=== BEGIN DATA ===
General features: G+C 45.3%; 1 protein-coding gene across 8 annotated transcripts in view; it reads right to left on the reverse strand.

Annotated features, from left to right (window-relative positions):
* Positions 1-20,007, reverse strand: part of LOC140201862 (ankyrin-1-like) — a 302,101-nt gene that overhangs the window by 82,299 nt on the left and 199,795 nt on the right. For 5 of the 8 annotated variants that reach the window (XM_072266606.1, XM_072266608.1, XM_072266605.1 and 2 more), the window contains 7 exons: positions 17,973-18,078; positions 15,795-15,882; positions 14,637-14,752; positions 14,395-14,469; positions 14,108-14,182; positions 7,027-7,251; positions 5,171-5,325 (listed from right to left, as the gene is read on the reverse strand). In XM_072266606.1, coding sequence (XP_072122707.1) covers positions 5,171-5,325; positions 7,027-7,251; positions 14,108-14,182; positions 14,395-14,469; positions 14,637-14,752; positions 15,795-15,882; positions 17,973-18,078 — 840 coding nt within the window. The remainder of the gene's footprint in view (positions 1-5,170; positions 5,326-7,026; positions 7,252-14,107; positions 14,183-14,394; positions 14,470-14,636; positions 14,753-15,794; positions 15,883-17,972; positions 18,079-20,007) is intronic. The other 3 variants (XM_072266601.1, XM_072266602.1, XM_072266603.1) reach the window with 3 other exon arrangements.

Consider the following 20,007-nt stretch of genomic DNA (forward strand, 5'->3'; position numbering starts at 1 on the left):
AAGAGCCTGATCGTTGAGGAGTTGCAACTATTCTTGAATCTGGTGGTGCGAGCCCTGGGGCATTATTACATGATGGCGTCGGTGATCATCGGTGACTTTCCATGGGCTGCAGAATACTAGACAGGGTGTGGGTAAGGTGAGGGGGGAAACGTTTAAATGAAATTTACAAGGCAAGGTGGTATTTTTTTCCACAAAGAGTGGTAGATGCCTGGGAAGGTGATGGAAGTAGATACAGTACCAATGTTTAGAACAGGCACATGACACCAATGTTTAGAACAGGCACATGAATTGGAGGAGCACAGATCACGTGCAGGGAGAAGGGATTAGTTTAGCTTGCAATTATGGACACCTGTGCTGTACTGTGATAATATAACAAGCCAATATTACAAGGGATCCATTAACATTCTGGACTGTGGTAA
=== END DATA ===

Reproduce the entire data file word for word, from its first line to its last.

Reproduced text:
General features: G+C 45.3%; 1 protein-coding gene across 8 annotated transcripts in view; it reads right to left on the reverse strand.

Annotated features, from left to right (window-relative positions):
* Positions 1-20,007, reverse strand: part of LOC140201862 (ankyrin-1-like) — a 302,101-nt gene that overhangs the window by 82,299 nt on the left and 199,795 nt on the right. For 5 of the 8 annotated variants that reach the window (XM_072266606.1, XM_072266608.1, XM_072266605.1 and 2 more), the window contains 7 exons: positions 17,973-18,078; positions 15,795-15,882; positions 14,637-14,752; positions 14,395-14,469; positions 14,108-14,182; positions 7,027-7,251; positions 5,171-5,325 (listed from right to left, as the gene is read on the reverse strand). In XM_072266606.1, coding sequence (XP_072122707.1) covers positions 5,171-5,325; positions 7,027-7,251; positions 14,108-14,182; positions 14,395-14,469; positions 14,637-14,752; positions 15,795-15,882; positions 17,973-18,078 — 840 coding nt within the window. The remainder of the gene's footprint in view (positions 1-5,170; positions 5,326-7,026; positions 7,252-14,107; positions 14,183-14,394; positions 14,470-14,636; positions 14,753-15,794; positions 15,883-17,972; positions 18,079-20,007) is intronic. The other 3 variants (XM_072266601.1, XM_072266602.1, XM_072266603.1) reach the window with 3 other exon arrangements.

Consider the following 20,007-nt stretch of genomic DNA (forward strand, 5'->3'; position numbering starts at 1 on the left):
AAGAGCCTGATCGTTGAGGAGTTGCAACTATTCTTGAATCTGGTGGTGCGAGCCCTGGGGCATTATTACATGATGGCGTCGGTGATCATCGGTGACTTTCCATGGGCTGCAGAATACTAGACAGGGTGTGGGTAAGGTGAGGGGGGAAACGTTTAAATGAAATTTACAAGGCAAGGTGGTATTTTTTTCCACAAAGAGTGGTAGATGCCTGGGAAGGTGATGGAAGTAGATACAGTACCAATGTTTAGAACAGGCACATGACACCAATGTTTAGAACAGGCACATGAATTGGAGGAGCACAGATCACGTGCAGGGAGAAGGGATTAGTTTAGCTTGCAATTATGGACACCTGTGCTGTACTGTGATAATATAACAAGCCAATATTACAAGGGATCCATTAACATTCTGGACTGTGGTAA